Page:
Deep down in the southeastern corner of Botswana sits the sweltering African metropolis of Gaborone. For Grammy-winning singer–songwriter–actress Jill Scott, it's about as far as you can get from the pampered world of an R&B superstar, yet it was here that she spent the last two summers shooting the new HBO series "The No. 1 Ladies' Detective Agency" (premieres March 29). "I have seen velvet spiders, white flies and a butterfly about the size of my arm," says Scott. "It's awesome, but it kind of freaks you out at the same time."
Witnessing the wonders of nature isn't the only revelation for the soulstress, who's expecting her first child with fiancé John Roberts this spring. "Being pregnant while working 14 hours a day threw me for the first couple of days, but I adapted," she says. "I'm very proud of the work I did, and it makes me feel wonderful that my child's mother is not a quitter." Perhaps equally astounding is the way Scott is spreading her acting wings. The series is based on the novels of the same name by Scottish author Alexander McCall Smith. His crime dramas follow the escapades of Botswana's intrepid detective Precious Ramotswe, played by Scott. "She doesn't hold her tongue, and she believes in justice wholeheartedly," says the similarly sassy Philadelphia native. "Right is right. Wrong is wrong. And life is somewhere in the middle."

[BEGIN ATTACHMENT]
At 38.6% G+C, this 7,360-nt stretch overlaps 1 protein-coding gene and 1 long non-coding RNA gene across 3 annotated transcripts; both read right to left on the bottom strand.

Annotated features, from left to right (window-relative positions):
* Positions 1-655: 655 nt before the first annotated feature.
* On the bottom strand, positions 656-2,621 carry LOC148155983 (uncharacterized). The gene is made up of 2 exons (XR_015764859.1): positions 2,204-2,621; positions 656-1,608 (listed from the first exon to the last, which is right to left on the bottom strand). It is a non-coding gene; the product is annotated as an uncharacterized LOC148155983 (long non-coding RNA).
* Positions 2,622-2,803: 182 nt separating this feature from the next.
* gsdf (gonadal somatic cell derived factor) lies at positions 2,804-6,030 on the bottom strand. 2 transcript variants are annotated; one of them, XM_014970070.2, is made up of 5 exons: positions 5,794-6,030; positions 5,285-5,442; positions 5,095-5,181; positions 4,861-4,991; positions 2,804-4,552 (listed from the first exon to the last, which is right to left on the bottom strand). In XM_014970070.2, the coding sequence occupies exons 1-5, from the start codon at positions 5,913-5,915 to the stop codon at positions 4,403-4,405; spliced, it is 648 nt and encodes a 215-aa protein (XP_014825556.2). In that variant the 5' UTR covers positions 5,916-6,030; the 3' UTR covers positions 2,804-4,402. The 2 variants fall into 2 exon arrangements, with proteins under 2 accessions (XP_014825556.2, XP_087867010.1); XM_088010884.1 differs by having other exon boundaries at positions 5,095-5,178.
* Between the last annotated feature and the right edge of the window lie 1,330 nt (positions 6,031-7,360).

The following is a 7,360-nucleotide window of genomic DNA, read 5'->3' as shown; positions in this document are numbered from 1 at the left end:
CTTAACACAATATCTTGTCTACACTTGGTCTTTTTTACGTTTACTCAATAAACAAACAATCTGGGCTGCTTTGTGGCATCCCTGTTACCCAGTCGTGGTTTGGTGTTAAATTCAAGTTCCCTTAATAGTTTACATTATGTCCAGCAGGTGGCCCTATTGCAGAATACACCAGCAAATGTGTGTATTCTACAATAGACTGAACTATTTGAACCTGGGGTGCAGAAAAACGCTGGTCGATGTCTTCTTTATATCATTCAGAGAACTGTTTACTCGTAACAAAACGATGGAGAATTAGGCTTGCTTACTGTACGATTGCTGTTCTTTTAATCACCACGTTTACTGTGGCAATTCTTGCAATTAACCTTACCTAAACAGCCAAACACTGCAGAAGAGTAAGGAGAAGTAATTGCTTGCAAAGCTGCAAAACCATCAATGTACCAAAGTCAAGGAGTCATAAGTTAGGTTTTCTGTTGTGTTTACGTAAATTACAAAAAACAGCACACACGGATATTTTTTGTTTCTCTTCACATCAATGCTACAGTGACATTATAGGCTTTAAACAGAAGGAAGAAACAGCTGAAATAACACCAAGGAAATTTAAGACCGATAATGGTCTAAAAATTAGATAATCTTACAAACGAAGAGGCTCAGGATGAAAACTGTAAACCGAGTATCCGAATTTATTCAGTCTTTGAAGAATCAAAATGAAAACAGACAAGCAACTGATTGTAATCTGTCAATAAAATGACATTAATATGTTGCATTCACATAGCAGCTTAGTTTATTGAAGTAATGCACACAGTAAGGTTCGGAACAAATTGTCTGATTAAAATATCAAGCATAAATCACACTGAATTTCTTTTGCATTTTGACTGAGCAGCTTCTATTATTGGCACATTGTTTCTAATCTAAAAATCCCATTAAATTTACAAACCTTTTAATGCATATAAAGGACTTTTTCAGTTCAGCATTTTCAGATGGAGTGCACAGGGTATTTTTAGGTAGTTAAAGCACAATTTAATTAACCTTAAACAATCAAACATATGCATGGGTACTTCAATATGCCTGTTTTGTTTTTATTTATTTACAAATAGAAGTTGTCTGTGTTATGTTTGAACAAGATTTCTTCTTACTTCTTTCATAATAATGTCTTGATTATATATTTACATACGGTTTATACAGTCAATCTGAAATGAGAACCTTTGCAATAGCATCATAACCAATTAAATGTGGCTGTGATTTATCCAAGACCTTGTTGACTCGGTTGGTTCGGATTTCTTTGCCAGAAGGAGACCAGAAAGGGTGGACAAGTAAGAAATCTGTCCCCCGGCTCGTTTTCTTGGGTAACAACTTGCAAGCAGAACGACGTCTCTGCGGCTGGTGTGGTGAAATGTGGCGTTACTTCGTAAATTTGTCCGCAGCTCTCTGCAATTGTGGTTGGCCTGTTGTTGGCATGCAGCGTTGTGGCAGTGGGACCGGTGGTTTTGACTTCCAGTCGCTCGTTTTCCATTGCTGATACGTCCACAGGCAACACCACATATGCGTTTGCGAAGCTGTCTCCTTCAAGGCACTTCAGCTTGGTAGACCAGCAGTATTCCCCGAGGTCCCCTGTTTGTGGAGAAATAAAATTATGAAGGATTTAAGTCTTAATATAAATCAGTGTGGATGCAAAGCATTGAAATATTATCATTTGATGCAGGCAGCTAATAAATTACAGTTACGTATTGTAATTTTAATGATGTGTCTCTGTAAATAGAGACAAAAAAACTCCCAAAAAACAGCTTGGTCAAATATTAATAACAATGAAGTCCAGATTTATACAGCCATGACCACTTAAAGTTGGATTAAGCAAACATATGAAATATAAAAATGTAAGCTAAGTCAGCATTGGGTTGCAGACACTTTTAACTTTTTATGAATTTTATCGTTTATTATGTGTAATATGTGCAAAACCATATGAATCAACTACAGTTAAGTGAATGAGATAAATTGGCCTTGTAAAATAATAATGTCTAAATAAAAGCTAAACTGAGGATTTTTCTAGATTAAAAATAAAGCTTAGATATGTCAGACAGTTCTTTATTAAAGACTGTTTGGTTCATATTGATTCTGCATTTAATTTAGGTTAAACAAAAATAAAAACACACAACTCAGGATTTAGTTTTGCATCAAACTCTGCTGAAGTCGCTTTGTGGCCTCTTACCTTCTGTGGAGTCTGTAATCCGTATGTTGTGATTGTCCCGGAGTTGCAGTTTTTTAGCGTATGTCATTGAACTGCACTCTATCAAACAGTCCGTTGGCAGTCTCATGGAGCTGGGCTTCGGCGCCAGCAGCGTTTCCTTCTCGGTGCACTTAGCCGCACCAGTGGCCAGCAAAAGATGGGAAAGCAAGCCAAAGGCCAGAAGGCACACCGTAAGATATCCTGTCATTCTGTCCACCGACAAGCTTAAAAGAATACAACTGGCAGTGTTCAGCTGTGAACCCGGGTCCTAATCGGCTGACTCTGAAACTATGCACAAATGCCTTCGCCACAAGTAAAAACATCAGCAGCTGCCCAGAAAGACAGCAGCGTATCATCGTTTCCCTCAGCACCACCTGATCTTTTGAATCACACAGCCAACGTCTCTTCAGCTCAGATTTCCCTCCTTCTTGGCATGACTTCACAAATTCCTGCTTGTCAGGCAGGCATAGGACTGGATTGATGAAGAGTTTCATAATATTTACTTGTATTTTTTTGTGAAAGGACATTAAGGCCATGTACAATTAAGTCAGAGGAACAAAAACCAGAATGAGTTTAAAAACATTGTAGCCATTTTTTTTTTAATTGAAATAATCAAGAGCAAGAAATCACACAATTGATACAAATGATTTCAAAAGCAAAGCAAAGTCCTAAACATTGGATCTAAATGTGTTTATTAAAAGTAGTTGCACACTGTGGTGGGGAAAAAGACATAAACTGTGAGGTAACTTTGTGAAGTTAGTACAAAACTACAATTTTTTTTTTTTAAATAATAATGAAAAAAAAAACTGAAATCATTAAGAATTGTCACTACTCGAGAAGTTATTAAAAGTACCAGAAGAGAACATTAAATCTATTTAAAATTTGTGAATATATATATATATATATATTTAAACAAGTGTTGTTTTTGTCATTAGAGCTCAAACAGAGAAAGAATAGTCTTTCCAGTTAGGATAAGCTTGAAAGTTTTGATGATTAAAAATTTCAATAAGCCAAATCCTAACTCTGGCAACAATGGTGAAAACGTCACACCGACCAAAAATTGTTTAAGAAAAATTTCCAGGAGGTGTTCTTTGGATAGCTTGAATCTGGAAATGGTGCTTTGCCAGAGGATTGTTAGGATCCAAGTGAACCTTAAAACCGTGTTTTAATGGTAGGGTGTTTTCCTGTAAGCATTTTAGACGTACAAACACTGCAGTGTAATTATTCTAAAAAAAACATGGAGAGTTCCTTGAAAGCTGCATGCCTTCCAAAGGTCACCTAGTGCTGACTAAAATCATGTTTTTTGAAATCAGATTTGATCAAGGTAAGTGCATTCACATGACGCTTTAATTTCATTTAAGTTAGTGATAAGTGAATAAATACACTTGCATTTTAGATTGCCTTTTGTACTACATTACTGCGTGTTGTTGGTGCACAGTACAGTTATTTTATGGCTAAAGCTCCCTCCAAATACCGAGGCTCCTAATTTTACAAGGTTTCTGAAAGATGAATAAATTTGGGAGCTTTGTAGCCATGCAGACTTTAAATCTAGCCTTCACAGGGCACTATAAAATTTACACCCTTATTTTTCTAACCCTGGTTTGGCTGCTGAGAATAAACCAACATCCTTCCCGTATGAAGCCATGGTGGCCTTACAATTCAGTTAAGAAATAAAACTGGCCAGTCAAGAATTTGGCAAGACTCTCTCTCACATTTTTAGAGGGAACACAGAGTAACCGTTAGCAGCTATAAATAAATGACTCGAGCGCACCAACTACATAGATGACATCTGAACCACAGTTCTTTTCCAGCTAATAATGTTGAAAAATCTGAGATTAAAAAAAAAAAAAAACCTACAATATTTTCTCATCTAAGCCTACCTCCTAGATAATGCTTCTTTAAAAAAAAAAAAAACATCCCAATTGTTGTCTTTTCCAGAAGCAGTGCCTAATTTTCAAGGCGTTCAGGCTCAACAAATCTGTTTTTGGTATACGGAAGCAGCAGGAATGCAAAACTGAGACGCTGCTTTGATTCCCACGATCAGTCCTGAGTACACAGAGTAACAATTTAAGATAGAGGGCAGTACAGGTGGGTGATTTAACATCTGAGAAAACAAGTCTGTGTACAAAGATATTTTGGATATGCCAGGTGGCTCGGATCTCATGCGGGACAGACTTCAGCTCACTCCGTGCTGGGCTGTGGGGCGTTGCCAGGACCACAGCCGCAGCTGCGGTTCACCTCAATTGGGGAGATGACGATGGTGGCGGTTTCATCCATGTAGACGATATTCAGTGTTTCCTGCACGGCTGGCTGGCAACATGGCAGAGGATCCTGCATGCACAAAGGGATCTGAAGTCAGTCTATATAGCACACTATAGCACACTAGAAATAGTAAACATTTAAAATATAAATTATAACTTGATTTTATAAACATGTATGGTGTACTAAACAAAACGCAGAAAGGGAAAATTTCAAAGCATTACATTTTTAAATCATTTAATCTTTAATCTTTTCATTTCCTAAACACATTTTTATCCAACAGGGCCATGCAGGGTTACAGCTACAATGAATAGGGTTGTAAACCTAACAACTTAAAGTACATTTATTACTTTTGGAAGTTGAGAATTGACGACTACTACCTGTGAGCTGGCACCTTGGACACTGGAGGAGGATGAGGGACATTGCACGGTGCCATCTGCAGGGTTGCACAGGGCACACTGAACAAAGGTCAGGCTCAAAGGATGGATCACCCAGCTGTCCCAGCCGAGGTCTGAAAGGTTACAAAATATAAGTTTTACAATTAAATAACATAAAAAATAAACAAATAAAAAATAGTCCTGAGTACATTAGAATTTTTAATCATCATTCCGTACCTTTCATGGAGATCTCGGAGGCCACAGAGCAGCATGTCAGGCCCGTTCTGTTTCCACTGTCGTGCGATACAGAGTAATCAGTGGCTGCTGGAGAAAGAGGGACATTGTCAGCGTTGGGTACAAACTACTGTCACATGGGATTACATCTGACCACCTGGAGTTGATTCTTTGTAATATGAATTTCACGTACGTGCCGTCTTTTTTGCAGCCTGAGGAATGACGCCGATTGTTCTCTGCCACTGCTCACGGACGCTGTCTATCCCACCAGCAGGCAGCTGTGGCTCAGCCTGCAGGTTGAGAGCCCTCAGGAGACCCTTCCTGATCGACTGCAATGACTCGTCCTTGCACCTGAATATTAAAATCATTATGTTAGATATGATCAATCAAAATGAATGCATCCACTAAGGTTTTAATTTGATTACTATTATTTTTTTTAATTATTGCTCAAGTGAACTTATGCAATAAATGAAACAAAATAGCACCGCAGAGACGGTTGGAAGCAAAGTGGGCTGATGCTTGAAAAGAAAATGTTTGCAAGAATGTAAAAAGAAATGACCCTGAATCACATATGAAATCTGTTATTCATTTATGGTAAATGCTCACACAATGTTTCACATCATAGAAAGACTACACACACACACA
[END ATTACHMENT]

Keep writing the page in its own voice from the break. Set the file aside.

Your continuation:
To prepare for the role of a Botswanan woman, Scott worked with a dialect coach for three months and did a lot of local research. "I didn't really know who Precious was until I was able to see how the women greet each other, the way they walk, and hear their laughter," says Scott, who relishes working with the show's diverse cast, including Anika Noni Rose (Dreamgirls) and Lucian Msamati (BBC's MI-5).
Yet there's a sad postscript to this story: In March 2008, director Anthony Minghella (The English Patient) died of a brain hemorrhage shortly after production wrapped on the show's pilot. "I'm sad that I don't get to share the rest of my life with him," Scott laments. Still she cherishes her experience in Africa. "This is life-altering," she says. "I've seen sunsets that'd make an ax murderer cry. My dream of coming to the continent has been fulfilled. This will always be dear to my heart."